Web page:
Ask the grumpies: Postpone sabbatical to try for funding or not?

Lisa asks:

I’m curious about your experiences being on leave. I am supposed to be on sabbatical in the spring, but the sabbatical funding I applied for did not pan out, and I have been so preoccupied with the mess [in my department] that I have been unable to make an alternate plan. I’m trying to decide whether to cancel/postpone my sabbatical or go ahead with it and hang out elsewhere as much as possible. I won’t be able to offload everything, but could offload some of it. But I hate to “waste” a sabbatical and don’t think postponing would be a problem (the Dean is well aware of the mess and the amount of involvement I have with it). It sounds like the leave has been good for you even if you’re not really “gone”.

I would definitely see what the rules are on postponing— Ours are competitive and we’re not allowed to postpone.  Also if you get a sabbatical after X years, does that mean your next sabbatical won’t be until X+1 years?

I knew the department head in another related department and just asked if I could have a desk over there.  It’s in another building.  He said yes and wrote me a letter of support.  They had space to give me a desk in an office with a window, which I wasn’t expecting.  There’s even a couch although it’s a bit musty.  (Everyone remarks on how cool the couch is but nobody actually sits on it.)  I changed my parking permit over and informed my current head that those were the dates I was no longer doing service (though I actually did process a bunch of course waivers after that date, and of course I also did the promotion and tenure stuff I wasn’t allowed to not do).

You should be able to offload everything. The best part of sabbatical is breaking service ties and starting fresh when you get back. (I won’t be able to this time— the chair has kept my spot for me as program coordinator and we’re now hiring for 6 new positions instead of just the 5. And adding I don’t know how many new programs without any thought put into them because the new college president values speed over anything else.). If you can’t do that it might make sense to wait until you can.

For academic readers– saving up for a half-paid full year leave is wonderful if you can do it. The first time we were able to do it, DH really got why savings might be useful.  Before then I think it was just something he did because it made me freak out less.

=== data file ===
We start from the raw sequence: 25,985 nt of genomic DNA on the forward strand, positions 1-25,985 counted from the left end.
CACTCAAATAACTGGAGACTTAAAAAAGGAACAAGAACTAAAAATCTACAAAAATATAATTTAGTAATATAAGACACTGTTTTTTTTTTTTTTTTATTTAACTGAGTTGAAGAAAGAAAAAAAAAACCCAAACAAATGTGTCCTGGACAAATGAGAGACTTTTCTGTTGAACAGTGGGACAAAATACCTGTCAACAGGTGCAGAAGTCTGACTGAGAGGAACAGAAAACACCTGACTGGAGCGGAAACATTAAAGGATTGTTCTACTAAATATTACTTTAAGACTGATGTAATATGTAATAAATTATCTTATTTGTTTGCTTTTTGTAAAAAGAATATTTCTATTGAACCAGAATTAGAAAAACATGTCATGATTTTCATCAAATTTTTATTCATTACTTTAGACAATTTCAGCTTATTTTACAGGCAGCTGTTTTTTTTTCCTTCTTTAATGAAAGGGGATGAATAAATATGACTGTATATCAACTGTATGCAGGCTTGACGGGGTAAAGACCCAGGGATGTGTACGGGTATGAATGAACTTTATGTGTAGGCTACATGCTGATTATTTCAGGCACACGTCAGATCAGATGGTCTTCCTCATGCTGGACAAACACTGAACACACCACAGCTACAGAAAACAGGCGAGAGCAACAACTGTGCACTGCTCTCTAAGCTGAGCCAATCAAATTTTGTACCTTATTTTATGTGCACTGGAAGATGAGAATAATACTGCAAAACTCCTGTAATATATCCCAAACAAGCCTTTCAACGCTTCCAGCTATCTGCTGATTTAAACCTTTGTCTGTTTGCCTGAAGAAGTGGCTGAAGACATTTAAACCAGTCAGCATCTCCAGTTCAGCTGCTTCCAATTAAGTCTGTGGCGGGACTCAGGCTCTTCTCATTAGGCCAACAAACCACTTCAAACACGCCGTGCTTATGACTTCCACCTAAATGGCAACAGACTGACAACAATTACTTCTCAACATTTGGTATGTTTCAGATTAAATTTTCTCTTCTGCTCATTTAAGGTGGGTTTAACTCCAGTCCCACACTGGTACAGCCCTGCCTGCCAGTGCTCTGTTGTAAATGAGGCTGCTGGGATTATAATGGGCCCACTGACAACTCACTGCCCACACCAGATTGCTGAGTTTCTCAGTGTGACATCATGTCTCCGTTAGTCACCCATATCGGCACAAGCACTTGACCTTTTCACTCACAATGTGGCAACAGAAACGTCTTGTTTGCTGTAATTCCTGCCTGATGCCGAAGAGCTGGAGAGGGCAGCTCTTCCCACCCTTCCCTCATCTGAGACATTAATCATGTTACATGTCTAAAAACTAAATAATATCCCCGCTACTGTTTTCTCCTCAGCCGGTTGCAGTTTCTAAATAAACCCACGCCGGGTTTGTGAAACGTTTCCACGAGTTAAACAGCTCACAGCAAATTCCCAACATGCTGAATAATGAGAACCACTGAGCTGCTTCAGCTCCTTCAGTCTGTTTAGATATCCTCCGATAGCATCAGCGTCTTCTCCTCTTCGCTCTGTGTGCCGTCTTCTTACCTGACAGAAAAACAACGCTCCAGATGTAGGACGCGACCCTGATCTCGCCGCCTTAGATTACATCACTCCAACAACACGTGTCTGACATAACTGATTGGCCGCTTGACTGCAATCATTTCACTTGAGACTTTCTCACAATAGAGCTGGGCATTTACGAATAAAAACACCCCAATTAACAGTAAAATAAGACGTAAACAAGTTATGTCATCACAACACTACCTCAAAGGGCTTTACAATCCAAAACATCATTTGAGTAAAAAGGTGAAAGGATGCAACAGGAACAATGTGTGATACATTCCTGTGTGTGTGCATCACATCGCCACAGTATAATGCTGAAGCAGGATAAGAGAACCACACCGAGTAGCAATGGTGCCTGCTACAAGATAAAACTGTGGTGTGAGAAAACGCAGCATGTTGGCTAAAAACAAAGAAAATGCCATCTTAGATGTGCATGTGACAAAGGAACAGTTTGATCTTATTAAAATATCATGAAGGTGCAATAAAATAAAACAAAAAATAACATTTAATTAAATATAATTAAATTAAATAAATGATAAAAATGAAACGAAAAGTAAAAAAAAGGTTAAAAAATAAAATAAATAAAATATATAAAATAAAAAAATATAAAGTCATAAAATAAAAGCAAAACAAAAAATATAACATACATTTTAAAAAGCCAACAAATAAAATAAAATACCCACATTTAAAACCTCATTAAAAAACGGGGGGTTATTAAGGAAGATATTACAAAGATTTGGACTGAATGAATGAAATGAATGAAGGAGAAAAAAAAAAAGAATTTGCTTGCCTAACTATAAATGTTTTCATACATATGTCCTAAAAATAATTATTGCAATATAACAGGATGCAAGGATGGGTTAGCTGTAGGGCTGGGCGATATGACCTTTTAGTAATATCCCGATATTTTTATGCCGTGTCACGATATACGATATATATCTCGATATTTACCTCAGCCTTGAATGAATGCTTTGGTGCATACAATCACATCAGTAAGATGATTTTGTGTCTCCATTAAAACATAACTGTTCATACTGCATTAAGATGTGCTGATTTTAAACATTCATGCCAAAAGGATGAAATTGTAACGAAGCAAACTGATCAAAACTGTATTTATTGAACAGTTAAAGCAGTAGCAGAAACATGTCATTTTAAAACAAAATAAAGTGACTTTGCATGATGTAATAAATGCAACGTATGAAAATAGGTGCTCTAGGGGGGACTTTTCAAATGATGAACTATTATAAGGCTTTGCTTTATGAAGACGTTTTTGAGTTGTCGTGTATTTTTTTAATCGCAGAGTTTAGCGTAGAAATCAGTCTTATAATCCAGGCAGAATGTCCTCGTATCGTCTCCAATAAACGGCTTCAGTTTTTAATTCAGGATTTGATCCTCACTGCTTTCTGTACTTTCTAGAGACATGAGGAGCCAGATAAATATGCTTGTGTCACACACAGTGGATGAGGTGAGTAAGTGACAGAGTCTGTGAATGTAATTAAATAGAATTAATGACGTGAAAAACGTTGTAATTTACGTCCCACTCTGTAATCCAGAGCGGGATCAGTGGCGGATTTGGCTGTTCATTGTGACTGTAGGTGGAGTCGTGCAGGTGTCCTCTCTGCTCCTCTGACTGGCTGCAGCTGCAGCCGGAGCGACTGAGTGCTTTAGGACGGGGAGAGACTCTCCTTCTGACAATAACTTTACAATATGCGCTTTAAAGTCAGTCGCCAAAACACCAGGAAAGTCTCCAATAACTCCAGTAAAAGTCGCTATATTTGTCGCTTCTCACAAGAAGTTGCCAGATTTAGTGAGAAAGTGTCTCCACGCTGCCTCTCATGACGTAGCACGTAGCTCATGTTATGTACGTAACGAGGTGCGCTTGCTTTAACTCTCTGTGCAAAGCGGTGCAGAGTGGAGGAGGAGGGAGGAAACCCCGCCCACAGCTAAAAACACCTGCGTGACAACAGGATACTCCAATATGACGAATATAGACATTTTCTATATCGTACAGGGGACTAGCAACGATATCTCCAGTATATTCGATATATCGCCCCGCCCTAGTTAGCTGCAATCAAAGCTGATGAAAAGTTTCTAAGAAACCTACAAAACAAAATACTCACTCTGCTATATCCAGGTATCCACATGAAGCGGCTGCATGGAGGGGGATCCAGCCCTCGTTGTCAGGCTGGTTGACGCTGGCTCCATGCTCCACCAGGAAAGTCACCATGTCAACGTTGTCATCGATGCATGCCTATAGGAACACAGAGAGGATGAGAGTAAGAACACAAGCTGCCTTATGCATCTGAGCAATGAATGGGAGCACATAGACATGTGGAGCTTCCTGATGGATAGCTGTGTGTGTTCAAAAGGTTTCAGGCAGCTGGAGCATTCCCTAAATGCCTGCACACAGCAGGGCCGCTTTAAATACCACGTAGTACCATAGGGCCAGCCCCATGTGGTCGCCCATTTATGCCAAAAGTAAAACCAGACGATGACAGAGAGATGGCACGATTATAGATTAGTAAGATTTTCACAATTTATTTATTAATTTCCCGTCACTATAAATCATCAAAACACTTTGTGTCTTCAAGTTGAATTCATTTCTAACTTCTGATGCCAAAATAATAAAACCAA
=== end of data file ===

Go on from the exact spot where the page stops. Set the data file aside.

I’ve definitely felt more “away” when I’ve actually been in another state and my time away has been more respected in those instances.  But also we haven’t had to deal with finding housing or renting out our house, so that’s something.  Currently our furnishings are probably too worn to rent to people and there’s that awful Trump flag across the street.

Grumpy academics:  What are your thoughts on local vs. away sabbaticals and on postponing a year?

Things I haven’t told you about work this year

  • I’m actually on leave this year.  I can’t go anywhere because DC1 is a high school senior, so I’m hanging out in another department.  This is very nice.
  • They screwed up my salary by giving me a full paycheck the first paycheck in October.  Then no paycheck the second paycheck (I still owe them $44).  This has screwed up my retirement because I have a set amount extra taken off and because there was no paycheck last month, I didn’t get it.  I don’t think with my half salary (plus extra fees) that there’s enough money to fill up my accounts even if I try to max them out if I only get the November paycheck.  I’m not sure if the December paycheck counts for 2022 or 2023 (it’s supposed to be disbursed Jan 1, but is always disbursed the last business day before that).  If it counts for 2022 I think I can max out both, but if it doesn’t, I can’t.